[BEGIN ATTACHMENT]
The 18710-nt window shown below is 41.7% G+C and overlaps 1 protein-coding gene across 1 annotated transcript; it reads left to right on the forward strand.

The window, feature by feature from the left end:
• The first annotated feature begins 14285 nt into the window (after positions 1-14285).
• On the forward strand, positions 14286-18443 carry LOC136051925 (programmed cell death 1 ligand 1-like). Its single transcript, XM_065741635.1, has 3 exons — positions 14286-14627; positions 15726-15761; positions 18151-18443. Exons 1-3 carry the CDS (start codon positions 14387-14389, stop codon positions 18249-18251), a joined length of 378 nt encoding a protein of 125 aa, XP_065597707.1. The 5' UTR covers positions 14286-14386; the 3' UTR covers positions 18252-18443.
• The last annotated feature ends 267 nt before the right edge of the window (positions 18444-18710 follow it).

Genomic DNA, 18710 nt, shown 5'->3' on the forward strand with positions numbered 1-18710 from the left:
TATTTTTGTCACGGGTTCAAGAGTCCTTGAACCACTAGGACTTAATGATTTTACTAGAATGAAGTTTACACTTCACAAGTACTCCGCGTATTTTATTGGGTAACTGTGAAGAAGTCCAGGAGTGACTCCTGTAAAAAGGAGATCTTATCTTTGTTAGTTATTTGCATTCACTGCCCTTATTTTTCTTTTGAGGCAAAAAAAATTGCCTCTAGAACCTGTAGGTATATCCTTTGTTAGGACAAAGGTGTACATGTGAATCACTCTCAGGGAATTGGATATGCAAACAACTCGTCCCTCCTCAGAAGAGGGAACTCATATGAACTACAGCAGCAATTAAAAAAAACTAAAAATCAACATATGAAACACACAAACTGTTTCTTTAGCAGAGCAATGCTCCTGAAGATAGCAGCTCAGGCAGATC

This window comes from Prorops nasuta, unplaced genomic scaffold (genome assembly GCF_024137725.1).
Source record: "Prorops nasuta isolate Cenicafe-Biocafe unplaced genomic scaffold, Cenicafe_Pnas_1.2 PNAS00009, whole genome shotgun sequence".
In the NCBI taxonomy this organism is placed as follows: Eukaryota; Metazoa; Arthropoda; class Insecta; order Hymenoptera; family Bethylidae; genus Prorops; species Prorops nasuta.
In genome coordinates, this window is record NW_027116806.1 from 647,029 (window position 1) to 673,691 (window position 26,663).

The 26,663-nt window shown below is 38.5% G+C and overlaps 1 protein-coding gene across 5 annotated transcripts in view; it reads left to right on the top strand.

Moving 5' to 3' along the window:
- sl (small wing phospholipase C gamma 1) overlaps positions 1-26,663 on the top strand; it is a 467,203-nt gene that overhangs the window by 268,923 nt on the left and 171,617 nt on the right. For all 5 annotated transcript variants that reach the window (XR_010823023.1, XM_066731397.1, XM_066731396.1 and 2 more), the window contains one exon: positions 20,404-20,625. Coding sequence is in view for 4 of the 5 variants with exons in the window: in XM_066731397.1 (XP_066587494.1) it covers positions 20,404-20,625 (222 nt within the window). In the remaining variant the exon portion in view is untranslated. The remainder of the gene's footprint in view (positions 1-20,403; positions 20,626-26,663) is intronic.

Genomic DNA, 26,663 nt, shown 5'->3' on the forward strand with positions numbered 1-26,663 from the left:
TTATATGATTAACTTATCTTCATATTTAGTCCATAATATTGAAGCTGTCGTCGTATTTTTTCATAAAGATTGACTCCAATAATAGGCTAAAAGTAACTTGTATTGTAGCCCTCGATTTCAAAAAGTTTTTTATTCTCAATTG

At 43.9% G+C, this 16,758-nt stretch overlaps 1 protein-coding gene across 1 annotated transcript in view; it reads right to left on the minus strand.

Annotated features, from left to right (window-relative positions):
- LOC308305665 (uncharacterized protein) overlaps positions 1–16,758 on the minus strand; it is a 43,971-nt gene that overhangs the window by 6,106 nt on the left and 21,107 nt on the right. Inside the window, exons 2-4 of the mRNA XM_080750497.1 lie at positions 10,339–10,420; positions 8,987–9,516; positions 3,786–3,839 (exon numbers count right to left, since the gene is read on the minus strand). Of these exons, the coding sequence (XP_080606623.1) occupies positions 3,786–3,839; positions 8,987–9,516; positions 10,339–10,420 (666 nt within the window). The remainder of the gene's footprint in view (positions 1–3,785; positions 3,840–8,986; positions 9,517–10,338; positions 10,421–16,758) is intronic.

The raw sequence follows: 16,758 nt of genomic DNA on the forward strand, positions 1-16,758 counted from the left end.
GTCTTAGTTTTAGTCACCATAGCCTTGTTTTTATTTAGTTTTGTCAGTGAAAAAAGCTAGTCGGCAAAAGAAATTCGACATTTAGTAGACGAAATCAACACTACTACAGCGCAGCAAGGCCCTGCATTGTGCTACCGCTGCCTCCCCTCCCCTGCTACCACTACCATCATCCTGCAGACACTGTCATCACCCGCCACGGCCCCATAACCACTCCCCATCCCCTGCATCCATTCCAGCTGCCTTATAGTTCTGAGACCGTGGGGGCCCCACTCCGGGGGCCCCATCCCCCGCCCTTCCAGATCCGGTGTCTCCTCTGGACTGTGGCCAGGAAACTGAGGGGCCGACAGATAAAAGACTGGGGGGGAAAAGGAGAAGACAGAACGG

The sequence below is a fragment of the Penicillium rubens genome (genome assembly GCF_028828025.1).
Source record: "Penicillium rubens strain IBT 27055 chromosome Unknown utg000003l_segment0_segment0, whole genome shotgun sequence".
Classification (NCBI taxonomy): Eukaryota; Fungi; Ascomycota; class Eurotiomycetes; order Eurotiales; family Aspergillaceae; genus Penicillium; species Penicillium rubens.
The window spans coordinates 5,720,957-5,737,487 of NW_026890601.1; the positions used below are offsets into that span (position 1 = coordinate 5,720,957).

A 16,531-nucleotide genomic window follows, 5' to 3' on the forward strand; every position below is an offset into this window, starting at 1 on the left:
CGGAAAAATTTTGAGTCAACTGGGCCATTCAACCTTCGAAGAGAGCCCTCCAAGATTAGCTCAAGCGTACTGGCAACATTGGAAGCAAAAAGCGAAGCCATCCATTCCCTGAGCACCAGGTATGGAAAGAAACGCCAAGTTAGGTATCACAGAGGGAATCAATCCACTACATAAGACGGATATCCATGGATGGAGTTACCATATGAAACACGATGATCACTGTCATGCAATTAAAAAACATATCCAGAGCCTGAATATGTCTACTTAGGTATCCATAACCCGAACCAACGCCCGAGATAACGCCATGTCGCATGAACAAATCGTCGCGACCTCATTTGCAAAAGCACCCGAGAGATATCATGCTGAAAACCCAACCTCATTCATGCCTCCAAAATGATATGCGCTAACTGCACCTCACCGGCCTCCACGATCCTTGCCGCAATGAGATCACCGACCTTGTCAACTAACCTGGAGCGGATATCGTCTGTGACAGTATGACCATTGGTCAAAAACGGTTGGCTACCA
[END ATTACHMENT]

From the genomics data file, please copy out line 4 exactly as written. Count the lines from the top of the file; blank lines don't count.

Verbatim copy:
• On the forward strand, positions 14286-18443 carry LOC136051925 (programmed cell death 1 ligand 1-like). Its single transcript, XM_065741635.1, has 3 exons — positions 14286-14627; positions 15726-15761; positions 18151-18443. Exons 1-3 carry the CDS (start codon positions 14387-14389, stop codon positions 18249-18251), a joined length of 378 nt encoding a protein of 125 aa, XP_065597707.1. The 5' UTR covers positions 14286-14386; the 3' UTR covers positions 18252-18443.